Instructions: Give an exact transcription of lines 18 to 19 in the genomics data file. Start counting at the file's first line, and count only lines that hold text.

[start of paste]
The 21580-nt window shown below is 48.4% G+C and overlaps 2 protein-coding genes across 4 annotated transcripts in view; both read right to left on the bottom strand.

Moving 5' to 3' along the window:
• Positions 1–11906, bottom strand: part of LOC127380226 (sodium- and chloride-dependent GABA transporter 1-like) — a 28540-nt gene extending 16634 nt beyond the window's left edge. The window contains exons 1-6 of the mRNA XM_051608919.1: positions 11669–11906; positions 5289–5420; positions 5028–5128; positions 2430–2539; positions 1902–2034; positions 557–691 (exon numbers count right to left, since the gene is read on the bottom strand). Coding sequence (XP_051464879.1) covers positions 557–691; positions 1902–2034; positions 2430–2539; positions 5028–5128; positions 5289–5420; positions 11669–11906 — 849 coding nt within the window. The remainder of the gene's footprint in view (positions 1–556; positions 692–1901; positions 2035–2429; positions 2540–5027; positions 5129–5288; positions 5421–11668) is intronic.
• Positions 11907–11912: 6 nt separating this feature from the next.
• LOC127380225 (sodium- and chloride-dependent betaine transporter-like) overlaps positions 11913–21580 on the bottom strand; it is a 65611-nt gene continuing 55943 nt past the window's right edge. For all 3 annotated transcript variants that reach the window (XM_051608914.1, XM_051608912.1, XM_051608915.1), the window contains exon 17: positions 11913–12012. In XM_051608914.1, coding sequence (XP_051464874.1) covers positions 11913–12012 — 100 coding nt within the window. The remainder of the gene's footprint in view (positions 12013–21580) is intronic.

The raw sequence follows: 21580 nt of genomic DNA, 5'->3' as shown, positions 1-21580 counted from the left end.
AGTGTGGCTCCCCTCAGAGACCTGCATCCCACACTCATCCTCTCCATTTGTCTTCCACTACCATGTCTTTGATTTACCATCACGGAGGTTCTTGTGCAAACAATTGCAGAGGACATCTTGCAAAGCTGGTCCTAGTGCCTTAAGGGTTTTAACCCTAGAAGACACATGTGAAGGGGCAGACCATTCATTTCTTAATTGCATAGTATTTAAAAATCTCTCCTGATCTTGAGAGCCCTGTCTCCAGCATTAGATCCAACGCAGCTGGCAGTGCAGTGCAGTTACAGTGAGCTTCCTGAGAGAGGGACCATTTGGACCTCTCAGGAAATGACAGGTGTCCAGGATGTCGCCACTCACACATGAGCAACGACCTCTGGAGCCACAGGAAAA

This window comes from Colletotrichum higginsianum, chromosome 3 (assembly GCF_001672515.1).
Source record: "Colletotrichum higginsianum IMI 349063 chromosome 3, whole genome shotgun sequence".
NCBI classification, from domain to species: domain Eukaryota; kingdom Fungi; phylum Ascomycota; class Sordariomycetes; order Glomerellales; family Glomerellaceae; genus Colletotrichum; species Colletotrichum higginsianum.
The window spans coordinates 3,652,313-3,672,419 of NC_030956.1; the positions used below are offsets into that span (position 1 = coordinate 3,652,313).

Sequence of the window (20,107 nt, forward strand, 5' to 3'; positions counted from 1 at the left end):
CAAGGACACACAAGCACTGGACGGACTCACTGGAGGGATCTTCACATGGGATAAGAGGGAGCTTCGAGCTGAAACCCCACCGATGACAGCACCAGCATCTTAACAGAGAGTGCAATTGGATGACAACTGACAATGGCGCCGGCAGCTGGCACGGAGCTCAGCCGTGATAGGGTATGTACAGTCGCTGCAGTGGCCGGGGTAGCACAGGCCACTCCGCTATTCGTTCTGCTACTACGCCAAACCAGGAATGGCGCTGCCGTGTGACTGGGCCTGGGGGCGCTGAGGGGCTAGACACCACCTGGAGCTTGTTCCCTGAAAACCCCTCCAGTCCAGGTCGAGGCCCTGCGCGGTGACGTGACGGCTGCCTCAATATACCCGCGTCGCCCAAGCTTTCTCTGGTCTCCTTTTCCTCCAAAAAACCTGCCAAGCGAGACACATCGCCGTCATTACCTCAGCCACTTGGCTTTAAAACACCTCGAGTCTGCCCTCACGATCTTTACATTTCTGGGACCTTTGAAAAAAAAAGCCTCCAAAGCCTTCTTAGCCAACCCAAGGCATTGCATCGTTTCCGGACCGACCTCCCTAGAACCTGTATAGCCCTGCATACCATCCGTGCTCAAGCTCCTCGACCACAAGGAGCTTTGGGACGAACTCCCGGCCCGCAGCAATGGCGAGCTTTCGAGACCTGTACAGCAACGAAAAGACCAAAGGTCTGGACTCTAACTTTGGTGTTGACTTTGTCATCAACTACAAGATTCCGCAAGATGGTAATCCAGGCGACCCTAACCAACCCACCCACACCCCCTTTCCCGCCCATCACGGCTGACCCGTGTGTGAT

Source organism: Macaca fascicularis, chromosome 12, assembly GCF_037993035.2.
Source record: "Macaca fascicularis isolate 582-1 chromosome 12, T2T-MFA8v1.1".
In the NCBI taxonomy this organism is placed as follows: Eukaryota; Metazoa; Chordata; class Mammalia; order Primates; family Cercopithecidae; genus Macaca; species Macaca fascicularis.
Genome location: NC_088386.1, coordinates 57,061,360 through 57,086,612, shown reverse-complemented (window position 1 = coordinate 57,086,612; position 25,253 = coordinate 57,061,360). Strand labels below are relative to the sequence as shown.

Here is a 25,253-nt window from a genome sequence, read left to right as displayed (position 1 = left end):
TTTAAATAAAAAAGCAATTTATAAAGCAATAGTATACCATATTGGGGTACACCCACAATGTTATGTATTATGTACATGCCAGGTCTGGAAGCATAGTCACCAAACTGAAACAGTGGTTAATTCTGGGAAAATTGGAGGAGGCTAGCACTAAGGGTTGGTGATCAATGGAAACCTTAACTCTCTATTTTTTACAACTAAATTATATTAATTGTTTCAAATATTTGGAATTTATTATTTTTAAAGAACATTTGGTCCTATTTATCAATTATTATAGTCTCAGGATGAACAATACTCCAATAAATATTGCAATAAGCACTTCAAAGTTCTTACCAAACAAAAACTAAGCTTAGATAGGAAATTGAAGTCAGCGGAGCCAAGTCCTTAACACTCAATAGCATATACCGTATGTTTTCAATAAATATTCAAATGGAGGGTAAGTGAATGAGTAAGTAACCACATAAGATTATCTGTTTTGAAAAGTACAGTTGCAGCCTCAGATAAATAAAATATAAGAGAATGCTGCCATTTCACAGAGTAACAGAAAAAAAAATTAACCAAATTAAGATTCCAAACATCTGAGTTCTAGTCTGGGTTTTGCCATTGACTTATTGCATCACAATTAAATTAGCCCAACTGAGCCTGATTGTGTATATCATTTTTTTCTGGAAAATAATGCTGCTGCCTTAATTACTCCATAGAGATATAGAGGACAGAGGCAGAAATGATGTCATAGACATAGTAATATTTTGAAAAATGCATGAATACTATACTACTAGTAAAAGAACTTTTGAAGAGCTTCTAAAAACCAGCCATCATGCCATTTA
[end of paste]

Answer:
Here is a 25,253-nt window from a genome sequence, read left to right as displayed (position 1 = left end):
TTTAAATAAAAAAGCAATTTATAAAGCAATAGTATACCATATTGGGGTACACCCACAATGTTATGTATTATGTACATGCCAGGTCTGGAAGCATAGTCACCAAACTGAAACAGTGGTTAATTCTGGGAAAATTGGAGGAGGCTAGCACTAAGGGTTGGTGATCAATGGAAACCTTAACTCTCTATTTTTTACAACTAAATTATATTAATTGTTTCAAATATTTGGAATTTATTATTTTTAAAGAACATTTGGTCCTATTTATCAATTATTATAGTCTCAGGATGAACAATACTCCAATAAATATTGCAATAAGCACTTCAAAGTTCTTACCAAACAAAAACTAAGCTTAGATAGGAAATTGAAGTCAGCGGAGCCAAGTCCTTAACACTCAATAGCATATACCGTATGTTTTCAATAAATATTCAAATGGAGGGTAAGTGAATGAGTAAGTAACCACATAAGATTATCTGTTTTGAAAAGTACAGTTGCAGCCTCAGATAAATAAAATATAAGAGAATGCTGCCATTTCACAGAGTAACAGAAAAAAAAATTAACCAAATTAAGATTCCAAACATCTGAGTTCTAGTCTGGGTTTTGCCATTGACTTATTGCATCACAATTAAATTAGCCCAACTGAGCCTGATTGTGTATATCATTTTTTTCTGGAAAATAATGCTGCTGCCTTAATTACTCCATAGAGATATAGAGGACAGAGGCAGAAATGATGTCATAGACATAGTAATATTTTGAAAAATGCATGAATACTATACTACTAGTAAAAGAACTTTTGAAGAGCTTCTAAAAACCAGCCATCATGCCATTTA